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POST TIME: 18 November, 2019 00:00 00 AM
Managing water resources of South Asia

Managing water resources of South Asia

It is positive that the need for transnational policies for water governance in South Asia is now being given increasing attention. In these days of challenges from climate change, water management should be a key discourse particularly for the countries of South Asia lying in the Himalayan basin. The need for transnational policies for water governance in this region was rightly underscored in a two-day conference titled ‘Himalayan Water Conference 2019: Highland-Lowland Interactions’ in the capital recently.  

It is given fact that water crisis is looming large over the countries in the Himalayan region and Bangladesh is no exception. Hitherto known as a land of rivers, this deltaic region faces crisis of water in every lean season. Due to paucity of water, many rivers here have dried up or in the process of dying. Similar situation is with other countries including India and Pakistan. Every country, big or small, needs water for sustaining life and development. The cause of equitable use of water can greatly be advanced if countries in the region agree to have transnational policies for water governance.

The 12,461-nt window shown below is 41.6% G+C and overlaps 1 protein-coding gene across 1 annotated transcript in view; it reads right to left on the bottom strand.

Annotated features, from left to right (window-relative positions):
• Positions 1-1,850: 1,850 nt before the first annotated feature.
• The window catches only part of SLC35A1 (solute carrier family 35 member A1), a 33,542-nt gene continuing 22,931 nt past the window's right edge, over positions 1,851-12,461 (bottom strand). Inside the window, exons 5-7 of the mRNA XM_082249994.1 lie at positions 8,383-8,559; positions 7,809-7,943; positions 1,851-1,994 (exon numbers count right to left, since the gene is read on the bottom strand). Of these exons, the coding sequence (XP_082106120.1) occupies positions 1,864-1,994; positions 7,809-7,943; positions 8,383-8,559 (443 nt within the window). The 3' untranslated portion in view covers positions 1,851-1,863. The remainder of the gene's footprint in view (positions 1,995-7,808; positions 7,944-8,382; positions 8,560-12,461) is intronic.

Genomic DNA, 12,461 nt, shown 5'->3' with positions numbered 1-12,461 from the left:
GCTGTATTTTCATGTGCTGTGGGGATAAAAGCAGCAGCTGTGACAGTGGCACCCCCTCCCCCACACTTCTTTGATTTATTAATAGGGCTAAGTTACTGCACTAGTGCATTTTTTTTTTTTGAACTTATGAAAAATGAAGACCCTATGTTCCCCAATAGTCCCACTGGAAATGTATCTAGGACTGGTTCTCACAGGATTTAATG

The noted water expert of Bangladesh, Prof. Dr. Ainun Nishat, pertinently pointed out that countries here cannot neglect the importance of water sharing and efficient management of trans-boundary water in the region with the emerging approach of basin-wise planning and management of huge water resources in the Himalayan region. This would benefit individual countries with hydropower generation, navigation facilities and disaster management in the context of climate change.

It cannot be overemphasised that all lives are interconnected across the boundaries through mountains, rivers and water in South Asia. A participating foreign expert at the conference pointed out environmental politics now can play a huge role in the regional and global development issues.

The South Asian region does not have an effective regional body to address the common problems facing the nation. The South Asian Association for Regional Cooperation (SAARC) is now almost a doomed entity. In absence of any such organization, it has now become an imperative for the Himalayan region to find water governance policies to meet the unprecedented challenge from climate change that will incur huge economic, environment, social and political costs. Leaders of countries located in this region must now act seriously so that people of this region are saved.